2015 North American Championships Report, Sodus Bay New York
The 2015 Olson 30 NACs in conjunction with LYRA (believed to be the oldest association of yacht clubs on the continent!) was hosted by the beautiful Sodus Bay Yacht Club. In addition to SBYC’s general amenities, they were set-up with dining tent, music tent, and outdoor tiki-bar with local and domestic chilled brew on tap. Each night the dining tent was packed with sailors sharing stories of that day’s race while enjoying the nightly feast: Pasta dinner, BBQ chicken, Pulled-pork, Burgers and Sausages. The party moved quickly to live music under another tent complete with outdoor dance floor. Those that still had the energy closed out the evenings at the Sodus bars (Capt’ Jacks – a fan favourite).
Six boats registered for Thursday’s long distance course which opened the event. The course followed the shoreline west and upwind toward Pultneyville, then a long downwind back past Sodus Bay to Port Bay, then upwind again back to Sodus peer. It was a windy day with big shifts that lead to a commanding victory and presentation of the long distance trophy to Victrix (aka Surfer Girl from Quebec City), followed by High Anxiety (from GYC in Rochester), Ritalin (from KYC in Kingston), and Chicane (the home-town-hero from SBYC). The long distance race was not eligible for a low score throw out, so it set the strategic stage of the following races.
Course racing followed Friday through Sunday on Charlie course which presented almost every condition possible on the open waters of Lake Ontario: 25kts and 6ft waves to 0kts and flat calm, a brief line squall, and one 90° hard shift; racing was also enhanced by sharing the race course (separate starts) with J-80 fleet (~12 boats), R boat fleet (~6 boats), and C&C fleet (~6 boats). LYRA also had Alpha and Bravo courses with about 30 additional PHRF boats on each. The Olson 30s observed thrilling starts with all boats getting off the line in tight quarters. The fleet battled early for control of the favoured side and race winner was generally the one who gained control early. Atop the overall podium observed Ritalin bringing the George Olson Memorial trophy back to Canada after High Anxiety’s (USA) win last year; Victrix took red flags and High Anxiety took blue flags.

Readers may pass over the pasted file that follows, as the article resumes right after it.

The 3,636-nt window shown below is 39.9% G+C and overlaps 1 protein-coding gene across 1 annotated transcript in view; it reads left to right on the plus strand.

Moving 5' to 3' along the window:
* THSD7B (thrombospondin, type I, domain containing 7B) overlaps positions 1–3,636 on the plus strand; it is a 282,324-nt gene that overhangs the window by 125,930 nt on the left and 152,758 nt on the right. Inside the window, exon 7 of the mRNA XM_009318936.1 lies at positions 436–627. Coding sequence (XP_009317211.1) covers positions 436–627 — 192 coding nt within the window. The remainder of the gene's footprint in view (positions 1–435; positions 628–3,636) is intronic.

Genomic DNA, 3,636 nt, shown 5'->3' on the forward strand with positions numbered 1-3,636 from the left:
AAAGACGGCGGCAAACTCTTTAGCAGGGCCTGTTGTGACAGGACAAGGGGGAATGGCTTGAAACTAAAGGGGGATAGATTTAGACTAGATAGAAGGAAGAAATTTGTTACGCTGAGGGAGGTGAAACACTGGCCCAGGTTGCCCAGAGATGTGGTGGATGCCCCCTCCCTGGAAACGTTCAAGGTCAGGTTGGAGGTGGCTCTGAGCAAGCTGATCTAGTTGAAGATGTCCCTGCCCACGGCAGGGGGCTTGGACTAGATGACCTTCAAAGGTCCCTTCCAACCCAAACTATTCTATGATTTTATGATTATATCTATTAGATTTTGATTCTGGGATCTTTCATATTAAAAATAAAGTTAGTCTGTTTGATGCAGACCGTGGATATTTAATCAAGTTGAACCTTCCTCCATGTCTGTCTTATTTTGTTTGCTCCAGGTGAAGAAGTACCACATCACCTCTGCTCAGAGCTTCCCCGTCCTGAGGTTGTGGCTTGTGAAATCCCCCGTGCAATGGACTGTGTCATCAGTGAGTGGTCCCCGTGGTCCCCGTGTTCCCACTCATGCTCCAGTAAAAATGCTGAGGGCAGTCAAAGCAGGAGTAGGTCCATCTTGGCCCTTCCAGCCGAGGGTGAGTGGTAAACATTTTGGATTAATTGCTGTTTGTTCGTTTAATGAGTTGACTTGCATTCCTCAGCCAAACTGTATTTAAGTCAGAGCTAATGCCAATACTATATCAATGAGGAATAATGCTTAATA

Some personal memorable moments were:
1. The best RC I’ve ever experienced. Constantly chatting on the radio with updates of next start, end of day racing, course changes, counting down each start flag sequence. And true up-wind-down-wind courses with appropriately distanced weather marks with off-sets.
2. An introduction to ramp launch and haul of Victrix!! Dave’s custom trailer with elevated keel guide bars and keel stop is lowered down the ramp off of high-test ropes tied to his truck hitch. The trailer is submerged up to the pads which are duct taped on (so as not to float off or rotate); the boat is slowly motored into place; another set of lines, running from the front of the trailer back to the kite blocks then forward to winches, are used to pull the boat forward into place. Amazing!